Elections have become a buzzword for political disruption over the last few years. The mass disenfranchisement from politics which characterised the previous twenty years has been replaced with a passionate youth who are demanding change. In many countries this is supplemented by a feeling that quality of life has declined and is only getting worse. People want sweeping change.
This has led to political disruption in the form of Trump in America and Brexit, the success of Le Pen in France and a near miss in Austria where the extreme right came within a few percentage points of victory in the presidential race. Each election created its own unique changes to the political landscape and Europe’s Jewish communities.
In the summer, Macron beat Marine Le Pen decisively in the second round of the French Presidential election, with a coalition of two thirds of French voters. But we must be honest and face the facts, a third of French people voted for Le Pen. This was a far-right candidate in a tier one democracy who had been associated with hugely inflammatory policies for a long period of time. There were wide spread reports that parts of the Jewish community had also backed Le Pen. We need to take a step back and ask what is going to be best for our communities in the future? I cannot imagine that would be a Le Pen Presidency.
Germany was soon to follow with the extreme-right Alternative for Deutschland (AfD) moving from 4.7 per cent in the 2013 legislative election to coming in third place this year with 12.6 per cent of the vote. The nationalist, populist party were able to focus on Merkel’s refugee policy to get votes. They played on stereotypes slogans such as “Islam is not a part of Germany” at its spring conference. This type of intolerance has an impact on religious freedoms as a whole and ultimately our community.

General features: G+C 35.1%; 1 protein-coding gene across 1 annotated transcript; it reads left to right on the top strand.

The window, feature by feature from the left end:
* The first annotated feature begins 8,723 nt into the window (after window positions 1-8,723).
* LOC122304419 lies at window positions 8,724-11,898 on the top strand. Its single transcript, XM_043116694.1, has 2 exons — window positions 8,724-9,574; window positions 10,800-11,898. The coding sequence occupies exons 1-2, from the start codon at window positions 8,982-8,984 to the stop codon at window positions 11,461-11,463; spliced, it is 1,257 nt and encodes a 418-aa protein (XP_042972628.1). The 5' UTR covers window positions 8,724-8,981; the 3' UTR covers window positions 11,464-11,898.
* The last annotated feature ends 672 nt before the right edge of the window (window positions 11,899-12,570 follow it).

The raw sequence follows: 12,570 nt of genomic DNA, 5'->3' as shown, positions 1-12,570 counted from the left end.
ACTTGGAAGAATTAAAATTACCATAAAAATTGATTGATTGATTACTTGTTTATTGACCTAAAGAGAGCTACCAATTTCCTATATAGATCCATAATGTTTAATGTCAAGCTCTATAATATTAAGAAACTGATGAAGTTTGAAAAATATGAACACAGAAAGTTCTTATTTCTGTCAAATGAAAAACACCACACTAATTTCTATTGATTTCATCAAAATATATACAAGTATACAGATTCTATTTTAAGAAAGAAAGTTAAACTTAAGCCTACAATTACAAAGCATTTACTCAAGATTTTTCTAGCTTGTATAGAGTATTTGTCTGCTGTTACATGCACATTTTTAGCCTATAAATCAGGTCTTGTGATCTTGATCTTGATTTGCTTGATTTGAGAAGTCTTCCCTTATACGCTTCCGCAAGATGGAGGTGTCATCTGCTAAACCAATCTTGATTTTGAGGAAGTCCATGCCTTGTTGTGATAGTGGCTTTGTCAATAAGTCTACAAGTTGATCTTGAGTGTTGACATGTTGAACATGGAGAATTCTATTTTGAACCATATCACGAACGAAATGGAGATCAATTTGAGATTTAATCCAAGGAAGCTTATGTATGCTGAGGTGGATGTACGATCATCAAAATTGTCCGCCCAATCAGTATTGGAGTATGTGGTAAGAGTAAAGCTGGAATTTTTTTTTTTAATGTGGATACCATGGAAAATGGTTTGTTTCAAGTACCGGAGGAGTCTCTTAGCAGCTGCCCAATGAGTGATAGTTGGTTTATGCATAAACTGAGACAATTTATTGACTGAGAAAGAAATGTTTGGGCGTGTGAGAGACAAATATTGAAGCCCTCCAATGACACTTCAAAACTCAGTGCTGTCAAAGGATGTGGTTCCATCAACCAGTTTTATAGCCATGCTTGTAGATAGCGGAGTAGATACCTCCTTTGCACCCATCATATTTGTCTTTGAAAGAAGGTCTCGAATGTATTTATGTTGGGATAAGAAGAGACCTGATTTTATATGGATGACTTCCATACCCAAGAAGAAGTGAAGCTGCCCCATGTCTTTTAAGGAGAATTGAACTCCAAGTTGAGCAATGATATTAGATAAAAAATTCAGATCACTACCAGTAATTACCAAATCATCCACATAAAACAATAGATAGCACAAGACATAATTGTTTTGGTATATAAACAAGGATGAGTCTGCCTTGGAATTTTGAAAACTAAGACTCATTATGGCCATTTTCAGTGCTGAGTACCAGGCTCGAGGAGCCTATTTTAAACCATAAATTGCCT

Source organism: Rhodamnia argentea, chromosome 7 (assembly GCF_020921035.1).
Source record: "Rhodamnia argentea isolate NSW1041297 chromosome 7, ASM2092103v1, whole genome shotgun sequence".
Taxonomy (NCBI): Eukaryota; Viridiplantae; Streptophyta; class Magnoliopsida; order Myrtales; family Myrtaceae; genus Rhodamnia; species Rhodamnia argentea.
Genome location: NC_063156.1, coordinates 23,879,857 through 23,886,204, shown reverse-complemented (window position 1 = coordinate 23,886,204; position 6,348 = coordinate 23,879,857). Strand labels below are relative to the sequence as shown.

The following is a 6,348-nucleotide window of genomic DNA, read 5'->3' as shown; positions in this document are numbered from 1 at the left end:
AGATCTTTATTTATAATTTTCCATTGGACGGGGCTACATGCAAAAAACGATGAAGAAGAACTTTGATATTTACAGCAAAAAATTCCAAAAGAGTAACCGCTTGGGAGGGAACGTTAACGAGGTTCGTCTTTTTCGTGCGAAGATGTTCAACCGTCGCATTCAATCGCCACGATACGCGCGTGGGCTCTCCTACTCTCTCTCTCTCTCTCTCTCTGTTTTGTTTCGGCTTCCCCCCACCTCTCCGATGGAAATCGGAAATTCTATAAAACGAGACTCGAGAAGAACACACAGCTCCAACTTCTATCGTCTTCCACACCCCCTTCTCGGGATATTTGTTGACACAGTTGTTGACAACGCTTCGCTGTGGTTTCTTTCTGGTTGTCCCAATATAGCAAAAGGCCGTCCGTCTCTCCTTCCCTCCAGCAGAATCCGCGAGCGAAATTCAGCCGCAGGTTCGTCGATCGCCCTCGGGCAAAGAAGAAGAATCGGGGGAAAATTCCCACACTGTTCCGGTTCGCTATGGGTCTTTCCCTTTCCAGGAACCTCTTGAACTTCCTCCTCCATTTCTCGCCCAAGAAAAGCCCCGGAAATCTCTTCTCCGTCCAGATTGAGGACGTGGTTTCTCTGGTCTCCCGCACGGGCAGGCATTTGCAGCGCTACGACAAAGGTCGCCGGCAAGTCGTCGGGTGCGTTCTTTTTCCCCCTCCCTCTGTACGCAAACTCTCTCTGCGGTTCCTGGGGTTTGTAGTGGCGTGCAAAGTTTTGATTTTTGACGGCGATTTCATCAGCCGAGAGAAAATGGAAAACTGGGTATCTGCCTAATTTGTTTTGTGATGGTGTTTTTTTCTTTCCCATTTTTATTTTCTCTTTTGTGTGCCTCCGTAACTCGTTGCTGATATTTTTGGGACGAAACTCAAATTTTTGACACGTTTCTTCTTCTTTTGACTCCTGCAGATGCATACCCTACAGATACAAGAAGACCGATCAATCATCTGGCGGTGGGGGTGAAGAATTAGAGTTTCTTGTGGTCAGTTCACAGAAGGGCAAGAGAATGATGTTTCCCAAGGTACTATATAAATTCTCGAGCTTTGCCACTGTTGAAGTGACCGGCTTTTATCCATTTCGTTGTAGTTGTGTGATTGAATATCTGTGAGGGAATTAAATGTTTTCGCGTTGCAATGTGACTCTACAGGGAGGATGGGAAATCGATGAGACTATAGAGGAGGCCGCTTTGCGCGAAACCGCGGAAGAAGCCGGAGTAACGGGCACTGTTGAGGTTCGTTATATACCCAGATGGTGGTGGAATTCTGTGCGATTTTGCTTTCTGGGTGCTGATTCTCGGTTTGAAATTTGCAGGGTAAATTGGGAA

Europe’s Jewish communities find themselves left between a rock and a hard place. The Islamic extremism, so often portrayed as part of the immigration picture, is a real threat. Incidents in Paris and Copenhagen in the last two years are too often banded around but we cannot deny their significance and there impact on the Jewish community. If nothing else, the Jewish community is spending a growing amount of its resources on security, consuming funds that could be spent elsewhere.
But there is also a significant threat coming from the right, their attacks on religious practice and their tolerance of anti-Semitic and racist rhetoric should set alarm bells ringing. I have heard reports, particularly in Austria in 2016, where Jews backed Norbert Hofer because of immigration policies. This needs to be kept in context, simply backing anti-immigration parties or claiming that immigration is the cause of this type of violence is both short-sighted and misguided.
In the next year Europe will go to the polls in over twenty countries. Jewish voters need to be aware of the pitfalls of the far-right, no matter how they dress themselves up. In Hungary, one of Europe’s most notorious far-right parties, Jobbik, has been on a charm offensive for over a year. It started with Chanukah cards and has continued with other half-hearted attempts to change their image and befriend the Jewish community. But without material changes within the party, these gestures are empty. Jews cannot support change when it is so entrenched in anti-Semitism.
While no two Jewish communities are the same, many individuals are sucked into domestic politics and the tides of change, but we have a duty to look at the bigger picture. While Jewish life should not and cannot be the only factor when we go to the polls, it is something we need to be aware of. We cannot back an ideology which is the antithesis of Judaism and has an intrinsic hate of our culture. There are serious threats to Jewish life and Jewish practice but the extreme-right is not the answer.